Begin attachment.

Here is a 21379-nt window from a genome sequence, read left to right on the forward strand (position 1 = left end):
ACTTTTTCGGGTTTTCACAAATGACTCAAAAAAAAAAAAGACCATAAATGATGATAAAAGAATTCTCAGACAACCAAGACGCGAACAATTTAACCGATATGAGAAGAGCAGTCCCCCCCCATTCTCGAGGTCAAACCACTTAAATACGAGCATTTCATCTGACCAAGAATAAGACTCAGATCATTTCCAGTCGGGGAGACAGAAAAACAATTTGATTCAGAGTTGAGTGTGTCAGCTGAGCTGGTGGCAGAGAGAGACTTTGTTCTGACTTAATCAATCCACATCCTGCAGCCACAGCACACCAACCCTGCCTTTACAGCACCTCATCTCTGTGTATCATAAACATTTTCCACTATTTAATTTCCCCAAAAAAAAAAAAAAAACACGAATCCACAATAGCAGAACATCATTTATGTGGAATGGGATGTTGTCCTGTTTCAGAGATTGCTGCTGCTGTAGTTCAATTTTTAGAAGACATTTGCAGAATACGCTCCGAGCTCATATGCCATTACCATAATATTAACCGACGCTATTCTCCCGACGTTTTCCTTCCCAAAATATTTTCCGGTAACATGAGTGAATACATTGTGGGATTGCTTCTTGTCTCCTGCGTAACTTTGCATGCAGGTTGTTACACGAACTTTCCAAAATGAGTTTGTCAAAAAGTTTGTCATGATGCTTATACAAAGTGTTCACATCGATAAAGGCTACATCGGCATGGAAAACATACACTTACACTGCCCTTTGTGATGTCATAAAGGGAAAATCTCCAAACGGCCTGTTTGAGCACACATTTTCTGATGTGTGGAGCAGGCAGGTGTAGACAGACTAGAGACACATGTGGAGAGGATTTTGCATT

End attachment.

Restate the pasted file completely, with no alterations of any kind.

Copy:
Here is a 21379-nt window from a genome sequence, read left to right on the forward strand (position 1 = left end):
ACTTTTTCGGGTTTTCACAAATGACTCAAAAAAAAAAAAGACCATAAATGATGATAAAAGAATTCTCAGACAACCAAGACGCGAACAATTTAACCGATATGAGAAGAGCAGTCCCCCCCCATTCTCGAGGTCAAACCACTTAAATACGAGCATTTCATCTGACCAAGAATAAGACTCAGATCATTTCCAGTCGGGGAGACAGAAAAACAATTTGATTCAGAGTTGAGTGTGTCAGCTGAGCTGGTGGCAGAGAGAGACTTTGTTCTGACTTAATCAATCCACATCCTGCAGCCACAGCACACCAACCCTGCCTTTACAGCACCTCATCTCTGTGTATCATAAACATTTTCCACTATTTAATTTCCCCAAAAAAAAAAAAAAAACACGAATCCACAATAGCAGAACATCATTTATGTGGAATGGGATGTTGTCCTGTTTCAGAGATTGCTGCTGCTGTAGTTCAATTTTTAGAAGACATTTGCAGAATACGCTCCGAGCTCATATGCCATTACCATAATATTAACCGACGCTATTCTCCCGACGTTTTCCTTCCCAAAATATTTTCCGGTAACATGAGTGAATACATTGTGGGATTGCTTCTTGTCTCCTGCGTAACTTTGCATGCAGGTTGTTACACGAACTTTCCAAAATGAGTTTGTCAAAAAGTTTGTCATGATGCTTATACAAAGTGTTCACATCGATAAAGGCTACATCGGCATGGAAAACATACACTTACACTGCCCTTTGTGATGTCATAAAGGGAAAATCTCCAAACGGCCTGTTTGAGCACACATTTTCTGATGTGTGGAGCAGGCAGGTGTAGACAGACTAGAGACACATGTGGAGAGGATTTTGCATT